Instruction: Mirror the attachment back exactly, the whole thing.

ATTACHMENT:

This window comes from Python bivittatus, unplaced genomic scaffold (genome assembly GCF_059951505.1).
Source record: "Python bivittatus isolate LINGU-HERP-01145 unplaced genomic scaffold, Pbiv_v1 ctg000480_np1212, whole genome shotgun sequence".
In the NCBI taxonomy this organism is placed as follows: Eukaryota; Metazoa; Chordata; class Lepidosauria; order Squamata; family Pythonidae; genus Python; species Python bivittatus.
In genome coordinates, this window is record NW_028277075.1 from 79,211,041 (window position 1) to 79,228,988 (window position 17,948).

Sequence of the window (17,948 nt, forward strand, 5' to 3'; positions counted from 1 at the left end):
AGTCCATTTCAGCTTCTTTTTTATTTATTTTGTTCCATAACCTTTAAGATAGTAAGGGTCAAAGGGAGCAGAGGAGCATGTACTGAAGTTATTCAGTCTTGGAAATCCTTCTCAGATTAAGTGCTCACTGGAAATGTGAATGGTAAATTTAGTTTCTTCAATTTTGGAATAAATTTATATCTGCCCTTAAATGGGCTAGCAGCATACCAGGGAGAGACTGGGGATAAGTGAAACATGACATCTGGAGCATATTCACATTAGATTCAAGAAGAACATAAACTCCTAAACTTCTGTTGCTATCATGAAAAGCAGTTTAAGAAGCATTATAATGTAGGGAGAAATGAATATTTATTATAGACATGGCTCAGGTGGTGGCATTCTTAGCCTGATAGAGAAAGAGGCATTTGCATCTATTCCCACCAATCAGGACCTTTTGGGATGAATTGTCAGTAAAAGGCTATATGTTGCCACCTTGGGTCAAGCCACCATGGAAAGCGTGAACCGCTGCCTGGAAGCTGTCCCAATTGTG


This window comes from Python bivittatus, unplaced genomic scaffold (genome assembly GCF_059951505.1).
Source record: "Python bivittatus isolate LINGU-HERP-01145 unplaced genomic scaffold, Pbiv_v1 ctg000480_np1212, whole genome shotgun sequence".
In the NCBI taxonomy this organism is placed as follows: Eukaryota; Metazoa; Chordata; class Lepidosauria; order Squamata; family Pythonidae; genus Python; species Python bivittatus.
In genome coordinates, this window is record NW_028277075.1 from 79,211,041 (window position 1) to 79,228,988 (window position 17,948).

Sequence of the window (17,948 nt, forward strand, 5' to 3'; positions counted from 1 at the left end):
AGTCCATTTCAGCTTCTTTTTTATTTATTTTGTTCCATAACCTTTAAGATAGTAAGGGTCAAAGGGAGCAGAGGAGCATGTACTGAAGTTATTCAGTCTTGGAAATCCTTCTCAGATTAAGTGCTCACTGGAAATGTGAATGGTAAATTTAGTTTCTTCAATTTTGGAATAAATTTATATCTGCCCTTAAATGGGCTAGCAGCATACCAGGGAGAGACTGGGGATAAGTGAAACATGACATCTGGAGCATATTCACATTAGATTCAAGAAGAACATAAACTCCTAAACTTCTGTTGCTATCATGAAAAGCAGTTTAAGAAGCATTATAATGTAGGGAGAAATGAATATTTATTATAGACATGGCTCAGGTGGTGGCATTCTTAGCCTGATAGAGAAAGAGGCATTTGCATCTATTCCCACCAATCAGGACCTTTTGGGATGAATTGTCAGTAAAAGGCTATATGTTGCCACCTTGGGTCAAGCCACCATGGAAAGCGTGAACCGCTGCCTGGAAGCTGTCCCAATTGTG